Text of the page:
Devo came together in 1972, while Gerald Casale and Mark Mothersbaugh were art students at Kent State. That blending of art and music was a trademark for the group, says David Giffels, who has co-written a book based on the title of the group’s well-received debut album, “Are we Not Men? We are Devo!”
Giffels says the band was marked by the powerful personalities of Mothersbaugh and Gerald Casale. But Bob Casale was a skilled musician and a needed presence.
“They were kind of the face of the band. But this band was so much about, in some ways about facelessness, that he kind of fit into the role of support. I think they needed him, I think he’s probably an underappreciated member in that way because that band couldn’t have handled another strong personality trying to write songs and take the lead on things.”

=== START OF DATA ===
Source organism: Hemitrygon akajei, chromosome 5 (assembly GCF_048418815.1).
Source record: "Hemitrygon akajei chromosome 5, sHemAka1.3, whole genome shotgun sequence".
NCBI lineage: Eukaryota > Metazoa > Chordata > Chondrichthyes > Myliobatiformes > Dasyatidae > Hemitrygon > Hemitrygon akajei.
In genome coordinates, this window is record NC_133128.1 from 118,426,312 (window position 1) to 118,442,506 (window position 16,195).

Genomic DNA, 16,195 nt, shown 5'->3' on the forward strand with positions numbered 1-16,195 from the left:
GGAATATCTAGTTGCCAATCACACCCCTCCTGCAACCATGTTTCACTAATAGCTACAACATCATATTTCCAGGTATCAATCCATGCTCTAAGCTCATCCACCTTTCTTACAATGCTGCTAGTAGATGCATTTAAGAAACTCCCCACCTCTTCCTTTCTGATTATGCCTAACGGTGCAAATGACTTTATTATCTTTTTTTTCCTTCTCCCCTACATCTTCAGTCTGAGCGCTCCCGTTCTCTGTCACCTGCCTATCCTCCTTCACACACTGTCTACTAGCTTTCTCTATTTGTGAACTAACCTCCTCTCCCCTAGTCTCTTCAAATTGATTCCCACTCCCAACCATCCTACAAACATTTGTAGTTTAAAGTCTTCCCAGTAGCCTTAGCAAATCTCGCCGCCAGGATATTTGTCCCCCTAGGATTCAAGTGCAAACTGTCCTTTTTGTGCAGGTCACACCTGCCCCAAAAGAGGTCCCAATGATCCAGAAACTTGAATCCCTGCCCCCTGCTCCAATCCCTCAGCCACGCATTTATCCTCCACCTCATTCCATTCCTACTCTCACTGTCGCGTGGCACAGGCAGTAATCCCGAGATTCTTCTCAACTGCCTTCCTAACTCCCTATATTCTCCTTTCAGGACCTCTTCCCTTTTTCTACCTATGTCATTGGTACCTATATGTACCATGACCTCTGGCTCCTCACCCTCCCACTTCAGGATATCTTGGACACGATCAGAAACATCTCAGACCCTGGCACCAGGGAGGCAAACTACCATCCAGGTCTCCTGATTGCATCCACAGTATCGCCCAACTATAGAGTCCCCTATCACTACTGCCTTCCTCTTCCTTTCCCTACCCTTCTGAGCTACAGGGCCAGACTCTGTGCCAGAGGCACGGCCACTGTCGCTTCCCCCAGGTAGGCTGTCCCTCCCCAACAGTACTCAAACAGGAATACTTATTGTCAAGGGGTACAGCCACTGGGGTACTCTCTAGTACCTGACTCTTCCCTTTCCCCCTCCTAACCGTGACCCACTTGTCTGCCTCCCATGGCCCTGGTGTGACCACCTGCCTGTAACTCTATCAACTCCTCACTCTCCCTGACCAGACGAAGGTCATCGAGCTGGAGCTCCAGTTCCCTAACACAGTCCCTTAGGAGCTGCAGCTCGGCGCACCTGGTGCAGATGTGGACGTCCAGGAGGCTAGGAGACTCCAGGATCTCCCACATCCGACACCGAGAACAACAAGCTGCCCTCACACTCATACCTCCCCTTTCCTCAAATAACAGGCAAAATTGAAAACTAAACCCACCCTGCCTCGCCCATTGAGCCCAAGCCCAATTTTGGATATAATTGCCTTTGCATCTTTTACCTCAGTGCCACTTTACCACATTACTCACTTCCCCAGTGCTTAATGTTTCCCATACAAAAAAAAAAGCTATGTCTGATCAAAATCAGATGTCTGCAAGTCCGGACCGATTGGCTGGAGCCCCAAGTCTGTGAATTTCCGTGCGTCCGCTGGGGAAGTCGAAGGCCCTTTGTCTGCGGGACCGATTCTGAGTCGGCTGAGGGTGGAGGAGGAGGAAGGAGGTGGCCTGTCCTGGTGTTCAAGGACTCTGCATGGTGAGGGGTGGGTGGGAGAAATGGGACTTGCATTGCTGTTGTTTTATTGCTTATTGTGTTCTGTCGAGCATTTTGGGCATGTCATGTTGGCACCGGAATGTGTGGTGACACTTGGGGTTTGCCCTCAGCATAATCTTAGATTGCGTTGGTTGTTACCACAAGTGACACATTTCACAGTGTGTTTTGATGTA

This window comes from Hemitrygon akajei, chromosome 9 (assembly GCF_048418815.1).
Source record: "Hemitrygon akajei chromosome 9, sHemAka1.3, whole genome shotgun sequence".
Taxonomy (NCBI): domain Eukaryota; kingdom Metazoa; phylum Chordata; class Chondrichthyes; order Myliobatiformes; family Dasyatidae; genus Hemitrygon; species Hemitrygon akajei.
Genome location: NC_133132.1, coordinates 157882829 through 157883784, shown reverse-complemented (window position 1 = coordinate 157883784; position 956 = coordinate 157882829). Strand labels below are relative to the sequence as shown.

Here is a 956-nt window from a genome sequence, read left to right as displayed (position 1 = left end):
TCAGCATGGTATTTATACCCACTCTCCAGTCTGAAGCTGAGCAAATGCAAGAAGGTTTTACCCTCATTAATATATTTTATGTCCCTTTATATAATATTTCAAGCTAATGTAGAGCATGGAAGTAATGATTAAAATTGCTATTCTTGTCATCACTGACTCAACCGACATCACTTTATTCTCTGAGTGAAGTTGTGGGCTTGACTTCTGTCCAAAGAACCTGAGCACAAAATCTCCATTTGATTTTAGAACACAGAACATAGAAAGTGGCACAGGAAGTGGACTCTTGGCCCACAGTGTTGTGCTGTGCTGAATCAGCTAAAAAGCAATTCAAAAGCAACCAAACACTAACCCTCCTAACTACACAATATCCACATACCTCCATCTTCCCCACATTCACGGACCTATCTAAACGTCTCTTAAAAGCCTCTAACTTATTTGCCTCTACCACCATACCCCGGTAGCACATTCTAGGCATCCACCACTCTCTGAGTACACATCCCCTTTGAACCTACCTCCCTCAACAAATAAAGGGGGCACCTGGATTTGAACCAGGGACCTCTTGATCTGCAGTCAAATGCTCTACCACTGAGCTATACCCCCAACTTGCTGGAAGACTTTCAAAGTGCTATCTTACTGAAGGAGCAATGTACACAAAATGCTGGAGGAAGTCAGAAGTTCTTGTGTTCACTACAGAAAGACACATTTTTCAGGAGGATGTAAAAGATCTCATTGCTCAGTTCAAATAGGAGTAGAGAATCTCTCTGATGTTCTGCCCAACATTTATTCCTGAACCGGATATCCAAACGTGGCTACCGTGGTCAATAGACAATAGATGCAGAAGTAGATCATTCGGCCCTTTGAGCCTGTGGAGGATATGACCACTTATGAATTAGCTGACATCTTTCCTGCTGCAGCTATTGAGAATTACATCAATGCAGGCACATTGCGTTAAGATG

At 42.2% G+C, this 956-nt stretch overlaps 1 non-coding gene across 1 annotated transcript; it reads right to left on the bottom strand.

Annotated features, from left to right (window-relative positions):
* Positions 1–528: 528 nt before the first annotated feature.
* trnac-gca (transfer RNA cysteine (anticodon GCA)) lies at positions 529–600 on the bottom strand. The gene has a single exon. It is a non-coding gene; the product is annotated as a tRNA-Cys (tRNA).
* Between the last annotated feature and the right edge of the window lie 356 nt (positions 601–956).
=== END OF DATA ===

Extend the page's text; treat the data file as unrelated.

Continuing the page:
Gerald Casale describing his brother, Bob, on Facebook:
"...my level-headed brother, a solid performer and talented audio engineer, always giving more than he got."
Devo actually consisted of two sets of brothers, including Mothersbaugh’s brother Bob, who was known as Bob 1, while Casale was Bob 2. Giffels says that added to the group’s robotic feel.
Devo released its latest album in 2010 and began touring again. But its drummer, Alan Myers, died last year. Bob Casale was 61 when he died on Monday. He’s survived by his wife, Lisa, and a son and daughter.